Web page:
Charlie Bucket was black, says Dahl’s widow
Roald Dahl originally wanted the eponymous hero of his much-loved children’s book Charlie and the Chocolate Factory to be black, his widow has said.
In an interview with BBC Radio 4’s Today programme for Roald Dahl day yesterday, Liccy Dahl said: “His first Charlie that he wrote about was a little black boy.”
Asked why the character – 11-year-old Charlie Bucket – was made white, she replied: “I don’t know. It’s a great pity.”
Her husband’s biographer, Donald Sturrock, who was also interviewed, said the change before publication in 1964 was driven by Dahl’s agent, who thought a black Charlie would not appeal to readers. “It was his agent who thought it was a bad idea, when the book was first published, to have a black hero,” said Sturrock. “She said people would ask: ‘Why?’”
The revelation may surprise those who accused Dahl of racism because the Oompa Loompas in the original version were black pygmies from Africa.
The news in 1970 that the book was to be filmed drew criticism from the National Association for the Advancement of Colored People (NAACP), which said the importation of the Oompa Loompas to the factory had overtones of slavery. The film, released in 1971 as Willy Wonka & the Chocolate Factory, avoided the issue by giving them green hair and orange skin.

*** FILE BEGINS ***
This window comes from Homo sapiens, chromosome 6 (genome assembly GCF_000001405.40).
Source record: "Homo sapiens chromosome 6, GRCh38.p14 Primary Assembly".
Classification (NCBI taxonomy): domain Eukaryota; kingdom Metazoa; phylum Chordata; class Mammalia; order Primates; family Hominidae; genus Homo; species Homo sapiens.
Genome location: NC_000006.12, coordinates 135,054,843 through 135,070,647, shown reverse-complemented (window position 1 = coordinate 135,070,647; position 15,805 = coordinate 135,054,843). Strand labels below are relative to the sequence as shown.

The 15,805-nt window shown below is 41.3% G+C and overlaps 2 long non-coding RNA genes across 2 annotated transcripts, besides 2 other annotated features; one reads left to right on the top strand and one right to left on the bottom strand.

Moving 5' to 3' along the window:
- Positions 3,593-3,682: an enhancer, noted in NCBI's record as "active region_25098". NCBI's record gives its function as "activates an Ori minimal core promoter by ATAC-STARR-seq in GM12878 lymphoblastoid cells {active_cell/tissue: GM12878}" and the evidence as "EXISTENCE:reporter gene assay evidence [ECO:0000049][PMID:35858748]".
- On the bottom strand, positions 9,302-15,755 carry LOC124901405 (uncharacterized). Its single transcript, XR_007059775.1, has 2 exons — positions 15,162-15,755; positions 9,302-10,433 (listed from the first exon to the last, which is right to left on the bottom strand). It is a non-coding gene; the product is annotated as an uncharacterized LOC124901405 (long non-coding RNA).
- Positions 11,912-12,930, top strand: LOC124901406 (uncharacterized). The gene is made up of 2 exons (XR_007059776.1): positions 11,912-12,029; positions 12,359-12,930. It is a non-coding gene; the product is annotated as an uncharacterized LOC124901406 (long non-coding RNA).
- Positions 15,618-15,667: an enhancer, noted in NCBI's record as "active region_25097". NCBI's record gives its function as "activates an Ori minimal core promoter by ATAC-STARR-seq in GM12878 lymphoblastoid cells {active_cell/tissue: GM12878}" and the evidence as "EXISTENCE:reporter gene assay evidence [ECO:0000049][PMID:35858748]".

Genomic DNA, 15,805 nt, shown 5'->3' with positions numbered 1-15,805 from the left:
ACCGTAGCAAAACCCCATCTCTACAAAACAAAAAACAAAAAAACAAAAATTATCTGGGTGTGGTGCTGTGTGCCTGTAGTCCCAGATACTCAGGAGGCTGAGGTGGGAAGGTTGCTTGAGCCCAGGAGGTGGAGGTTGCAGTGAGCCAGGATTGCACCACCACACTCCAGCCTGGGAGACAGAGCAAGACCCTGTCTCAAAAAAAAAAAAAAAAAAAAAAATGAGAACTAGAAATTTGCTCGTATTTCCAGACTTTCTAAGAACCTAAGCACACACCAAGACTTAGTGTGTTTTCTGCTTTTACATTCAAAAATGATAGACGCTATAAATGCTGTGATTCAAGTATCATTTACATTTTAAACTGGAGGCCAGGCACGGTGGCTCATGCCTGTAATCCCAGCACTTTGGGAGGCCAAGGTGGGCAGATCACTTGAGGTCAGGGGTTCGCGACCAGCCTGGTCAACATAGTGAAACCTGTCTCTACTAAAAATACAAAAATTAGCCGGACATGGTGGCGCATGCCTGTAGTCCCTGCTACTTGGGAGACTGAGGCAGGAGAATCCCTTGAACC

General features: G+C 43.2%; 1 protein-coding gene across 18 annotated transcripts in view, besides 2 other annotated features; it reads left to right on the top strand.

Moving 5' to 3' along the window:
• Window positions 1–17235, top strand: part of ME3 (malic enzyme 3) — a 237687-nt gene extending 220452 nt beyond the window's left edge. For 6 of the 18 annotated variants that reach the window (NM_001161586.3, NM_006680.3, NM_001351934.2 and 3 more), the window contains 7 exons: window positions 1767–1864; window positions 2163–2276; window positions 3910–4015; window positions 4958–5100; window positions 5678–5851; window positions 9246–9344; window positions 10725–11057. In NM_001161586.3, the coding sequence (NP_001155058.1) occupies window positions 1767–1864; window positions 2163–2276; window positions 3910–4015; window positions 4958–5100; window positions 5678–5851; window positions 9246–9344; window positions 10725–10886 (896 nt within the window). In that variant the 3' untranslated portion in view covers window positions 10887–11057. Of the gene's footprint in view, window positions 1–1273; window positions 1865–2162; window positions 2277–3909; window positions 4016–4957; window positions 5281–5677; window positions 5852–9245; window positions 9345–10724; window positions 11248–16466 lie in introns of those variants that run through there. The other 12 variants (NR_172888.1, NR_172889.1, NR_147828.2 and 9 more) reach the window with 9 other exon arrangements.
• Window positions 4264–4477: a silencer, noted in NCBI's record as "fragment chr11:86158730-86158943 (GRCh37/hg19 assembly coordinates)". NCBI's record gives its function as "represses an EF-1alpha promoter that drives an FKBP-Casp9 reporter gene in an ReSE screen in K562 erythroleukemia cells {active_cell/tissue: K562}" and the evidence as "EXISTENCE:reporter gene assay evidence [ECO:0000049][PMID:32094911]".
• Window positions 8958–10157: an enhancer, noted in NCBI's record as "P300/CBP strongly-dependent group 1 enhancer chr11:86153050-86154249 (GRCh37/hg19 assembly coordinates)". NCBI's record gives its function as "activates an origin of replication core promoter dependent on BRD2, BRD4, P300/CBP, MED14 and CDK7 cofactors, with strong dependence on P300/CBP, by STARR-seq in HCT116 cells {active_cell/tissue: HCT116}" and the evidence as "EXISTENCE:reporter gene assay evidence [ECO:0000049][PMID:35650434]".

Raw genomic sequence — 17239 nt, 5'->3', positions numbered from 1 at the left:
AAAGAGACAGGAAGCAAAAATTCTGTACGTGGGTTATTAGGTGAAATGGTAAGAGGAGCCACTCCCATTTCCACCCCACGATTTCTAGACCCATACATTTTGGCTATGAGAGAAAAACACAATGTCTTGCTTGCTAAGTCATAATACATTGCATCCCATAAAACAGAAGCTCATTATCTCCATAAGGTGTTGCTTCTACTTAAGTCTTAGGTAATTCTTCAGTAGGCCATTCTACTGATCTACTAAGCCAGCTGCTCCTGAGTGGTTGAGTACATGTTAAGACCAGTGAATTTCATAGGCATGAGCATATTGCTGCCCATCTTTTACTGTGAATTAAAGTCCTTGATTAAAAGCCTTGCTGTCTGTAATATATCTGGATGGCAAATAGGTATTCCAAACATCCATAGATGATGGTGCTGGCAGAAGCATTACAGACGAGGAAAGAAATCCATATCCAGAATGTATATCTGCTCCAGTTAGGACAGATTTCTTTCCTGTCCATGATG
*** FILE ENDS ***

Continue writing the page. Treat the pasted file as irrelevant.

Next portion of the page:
Dahl insisted there was no racist intent but also said he found himself sympathising with the NAACP. As a result, he rewrote the characters in time for the second US edition as white hippy-ish dwarves hailing from an invented place, Loompaland.
According to the Bookseller magazine, Charlie and the Chocolate Factory is Dahl’s bestselling book, with almost 1m sales.
British actor Freddie Highmore portrayed Charlie Bucket in the 2005 film version of the book, in which Johnny Depp also starred